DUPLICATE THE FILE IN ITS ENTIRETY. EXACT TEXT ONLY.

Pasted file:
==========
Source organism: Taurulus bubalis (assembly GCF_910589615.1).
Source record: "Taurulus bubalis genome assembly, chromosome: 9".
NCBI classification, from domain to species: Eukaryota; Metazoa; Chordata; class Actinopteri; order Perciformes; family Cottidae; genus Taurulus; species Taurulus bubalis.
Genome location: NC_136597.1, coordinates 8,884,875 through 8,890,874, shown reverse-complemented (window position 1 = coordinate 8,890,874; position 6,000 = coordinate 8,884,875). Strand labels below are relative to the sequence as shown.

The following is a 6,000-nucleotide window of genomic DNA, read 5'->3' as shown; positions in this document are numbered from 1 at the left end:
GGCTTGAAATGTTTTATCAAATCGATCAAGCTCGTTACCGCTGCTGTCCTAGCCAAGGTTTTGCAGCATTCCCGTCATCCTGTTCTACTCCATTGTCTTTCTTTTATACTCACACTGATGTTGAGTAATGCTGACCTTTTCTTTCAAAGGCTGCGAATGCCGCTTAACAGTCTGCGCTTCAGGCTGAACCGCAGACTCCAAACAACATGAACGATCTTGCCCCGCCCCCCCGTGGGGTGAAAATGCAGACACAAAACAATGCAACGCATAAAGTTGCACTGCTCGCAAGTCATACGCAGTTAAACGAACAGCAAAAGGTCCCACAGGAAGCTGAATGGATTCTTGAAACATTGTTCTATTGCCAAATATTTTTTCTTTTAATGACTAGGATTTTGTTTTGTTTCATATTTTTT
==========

Source organism: Taurulus bubalis (assembly GCF_910589615.1).
Source record: "Taurulus bubalis genome assembly, chromosome: 9".
NCBI classification, from domain to species: Eukaryota; Metazoa; Chordata; class Actinopteri; order Perciformes; family Cottidae; genus Taurulus; species Taurulus bubalis.
Genome location: NC_136597.1, coordinates 8,884,875 through 8,890,874, shown reverse-complemented (window position 1 = coordinate 8,890,874; position 6,000 = coordinate 8,884,875). Strand labels below are relative to the sequence as shown.

The following is a 6,000-nucleotide window of genomic DNA, read 5'->3' as shown; positions in this document are numbered from 1 at the left end:
GGCTTGAAATGTTTTATCAAATCGATCAAGCTCGTTACCGCTGCTGTCCTAGCCAAGGTTTTGCAGCATTCCCGTCATCCTGTTCTACTCCATTGTCTTTCTTTTATACTCACACTGATGTTGAGTAATGCTGACCTTTTCTTTCAAAGGCTGCGAATGCCGCTTAACAGTCTGCGCTTCAGGCTGAACCGCAGACTCCAAACAACATGAACGATCTTGCCCCGCCCCCCCGTGGGGTGAAAATGCAGACACAAAACAATGCAACGCATAAAGTTGCACTGCTCGCAAGTCATACGCAGTTAAACGAACAGCAAAAGGTCCCACAGGAAGCTGAATGGATTCTTGAAACATTGTTCTATTGCCAAATATTTTTTCTTTTAATGACTAGGATTTTGTTTTGTTTCATATTTTTT